Many people are finding themselves out of work right now, and some may be getting close to retirement. If you suffer a job loss near retirement, there are steps you can take to make sure your finances are safe.
1. Assess and Adjust Your Budget.
Do you know what you are spending money on every month? One of the first steps you should take after a job loss is assessing your budget. Sit down and make a list of all of your expenses. Determine what is essential, like your mortgage, car payments and health care. Are there places where you can cut back? You could get rid of cable or any streaming services. This may be difficult, but a smaller income means you need to have fewer expenses.
If you are close to retiring and hit with a job loss, depending on what your budget shows you, you may have to delay your retirement. This is a tough situation, and it’s an important time to meet with a financial adviser to see what may be the best plan for you.
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2. Evaluate Your Savings.
This is an excellent time to look at what you have saved. If you were a budgeter before you lost your job, you should have a substantial emergency fund saved. Look at all of your accounts, and calculate how long they will last. If you are out of work for six months, will your savings last you?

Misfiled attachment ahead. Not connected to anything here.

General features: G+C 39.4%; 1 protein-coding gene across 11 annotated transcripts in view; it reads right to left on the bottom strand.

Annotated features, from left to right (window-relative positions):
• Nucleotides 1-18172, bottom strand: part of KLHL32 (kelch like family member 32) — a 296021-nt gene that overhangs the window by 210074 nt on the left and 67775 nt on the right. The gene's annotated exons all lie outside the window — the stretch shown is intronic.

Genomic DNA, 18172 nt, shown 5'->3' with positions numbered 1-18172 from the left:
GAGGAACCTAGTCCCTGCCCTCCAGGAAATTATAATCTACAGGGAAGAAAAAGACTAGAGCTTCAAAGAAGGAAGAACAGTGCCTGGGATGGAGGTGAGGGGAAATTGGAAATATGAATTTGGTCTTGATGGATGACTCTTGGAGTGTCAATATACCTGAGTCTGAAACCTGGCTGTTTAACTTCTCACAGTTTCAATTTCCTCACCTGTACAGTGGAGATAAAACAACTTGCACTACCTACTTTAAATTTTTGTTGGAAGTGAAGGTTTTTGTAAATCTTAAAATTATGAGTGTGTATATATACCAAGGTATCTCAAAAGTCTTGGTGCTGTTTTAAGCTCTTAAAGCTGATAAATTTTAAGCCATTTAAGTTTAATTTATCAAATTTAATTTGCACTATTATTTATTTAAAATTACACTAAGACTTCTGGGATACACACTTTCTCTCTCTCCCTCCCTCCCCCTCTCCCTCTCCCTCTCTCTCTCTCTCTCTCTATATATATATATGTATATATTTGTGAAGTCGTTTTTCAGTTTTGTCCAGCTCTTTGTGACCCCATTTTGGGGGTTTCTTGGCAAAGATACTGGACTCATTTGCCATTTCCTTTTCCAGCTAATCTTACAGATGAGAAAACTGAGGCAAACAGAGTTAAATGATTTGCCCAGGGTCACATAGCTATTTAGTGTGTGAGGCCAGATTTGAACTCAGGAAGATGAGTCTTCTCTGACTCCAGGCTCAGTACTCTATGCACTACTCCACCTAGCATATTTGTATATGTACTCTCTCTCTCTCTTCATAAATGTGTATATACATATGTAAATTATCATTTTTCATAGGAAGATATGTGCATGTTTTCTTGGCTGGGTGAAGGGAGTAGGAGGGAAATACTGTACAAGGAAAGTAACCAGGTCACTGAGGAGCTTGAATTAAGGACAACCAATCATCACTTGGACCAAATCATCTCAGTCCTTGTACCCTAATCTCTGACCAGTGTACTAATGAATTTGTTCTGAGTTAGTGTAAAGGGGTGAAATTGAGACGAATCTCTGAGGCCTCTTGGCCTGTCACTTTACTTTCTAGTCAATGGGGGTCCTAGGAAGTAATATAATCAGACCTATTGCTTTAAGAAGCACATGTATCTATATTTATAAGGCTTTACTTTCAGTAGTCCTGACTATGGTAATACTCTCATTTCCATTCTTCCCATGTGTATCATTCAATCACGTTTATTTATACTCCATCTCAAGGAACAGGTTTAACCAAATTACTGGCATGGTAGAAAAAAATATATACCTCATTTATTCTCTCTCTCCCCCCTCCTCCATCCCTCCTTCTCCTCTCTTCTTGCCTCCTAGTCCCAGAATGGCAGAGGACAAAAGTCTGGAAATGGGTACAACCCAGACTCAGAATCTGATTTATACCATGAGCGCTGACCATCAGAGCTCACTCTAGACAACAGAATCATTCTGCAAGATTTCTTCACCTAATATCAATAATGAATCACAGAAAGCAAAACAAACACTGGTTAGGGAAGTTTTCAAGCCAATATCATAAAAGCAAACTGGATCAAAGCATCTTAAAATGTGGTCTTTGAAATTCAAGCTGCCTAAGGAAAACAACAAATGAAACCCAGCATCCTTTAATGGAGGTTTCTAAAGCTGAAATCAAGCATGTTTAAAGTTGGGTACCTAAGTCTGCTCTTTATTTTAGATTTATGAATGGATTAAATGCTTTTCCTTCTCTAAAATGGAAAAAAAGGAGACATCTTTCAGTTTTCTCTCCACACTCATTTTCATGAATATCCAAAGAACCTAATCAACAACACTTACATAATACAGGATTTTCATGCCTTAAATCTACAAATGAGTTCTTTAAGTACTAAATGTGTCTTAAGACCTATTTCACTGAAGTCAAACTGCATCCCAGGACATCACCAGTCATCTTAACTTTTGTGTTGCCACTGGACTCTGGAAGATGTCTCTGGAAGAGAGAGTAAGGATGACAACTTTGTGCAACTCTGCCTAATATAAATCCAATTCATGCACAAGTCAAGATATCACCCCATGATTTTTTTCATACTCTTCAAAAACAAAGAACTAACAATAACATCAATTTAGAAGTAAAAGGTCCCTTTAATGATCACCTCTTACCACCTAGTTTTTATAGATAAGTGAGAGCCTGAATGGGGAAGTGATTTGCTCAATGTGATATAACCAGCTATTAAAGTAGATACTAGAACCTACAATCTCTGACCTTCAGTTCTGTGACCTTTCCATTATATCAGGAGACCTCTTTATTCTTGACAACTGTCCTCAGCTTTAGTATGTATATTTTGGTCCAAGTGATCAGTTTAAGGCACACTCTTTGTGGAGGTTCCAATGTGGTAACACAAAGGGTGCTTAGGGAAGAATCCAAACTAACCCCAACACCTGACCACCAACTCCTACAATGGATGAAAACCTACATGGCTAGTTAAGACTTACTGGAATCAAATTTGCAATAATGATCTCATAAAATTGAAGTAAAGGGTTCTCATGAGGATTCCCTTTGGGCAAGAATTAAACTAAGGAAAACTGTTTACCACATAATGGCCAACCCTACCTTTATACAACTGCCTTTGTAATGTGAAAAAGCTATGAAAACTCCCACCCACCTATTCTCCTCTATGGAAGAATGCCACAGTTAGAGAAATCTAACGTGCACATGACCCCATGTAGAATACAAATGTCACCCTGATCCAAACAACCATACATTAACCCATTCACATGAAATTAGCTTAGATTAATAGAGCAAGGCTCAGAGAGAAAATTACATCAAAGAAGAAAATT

Between employee retirement accounts and any personal retirement accounts you may have, you need to understand how much you have set aside.
If possible, roll your current 401(k) accounts into an IRA (opens in new tab). There are many low-cost investment options. You can roll your 401(k) into a traditional IRA without paying any income taxes. Or you can roll your contributions into a Roth IRA and pay income taxes now, so you can take money out tax-free in retirement. This will also help your money continue to grow tax-free. By rolling your accounts into a traditional or Roth IRA, you are putting this chunk of your money in one place, making it much easier to keep track of.
3. Assess Your Social Security Options.
Are you eligible for your Social Security benefits? The earliest you can take Social Security benefits is 62 years old (opens in new tab). For people born in 1960 or later, the full retirement age when you can collect 100% of your benefits, is 67. Claiming your Social Security benefits at 62 will lock you in at a lower amount because you need these benefits to last longer. If you wait until after 67 to claim them, they will grow 8% each year you wait until age 70.
Usually, I would recommend waiting until the full retirement age to claim Social Security, but if you need the income, this can be a good option for you.
4. Have a Plan in Place.
Whether it’s losing a job or encountering another type of financial crisis, we have to be ready to face it. Having a plan in place for that possibility is the best way to protect your finances and keep your retirement on track.
Also, remember that most of the time a job loss is temporary. While it’s very stressful now, it’s likely you’ll eventually return to having a regular income. Working with a financial adviser will help you put together the right plan for you.
This article was written by and presents the views of our contributing adviser, not the Kiplinger editorial staff. You can check adviser records with the SEC (opens in new tab) or with FINRA (opens in new tab).
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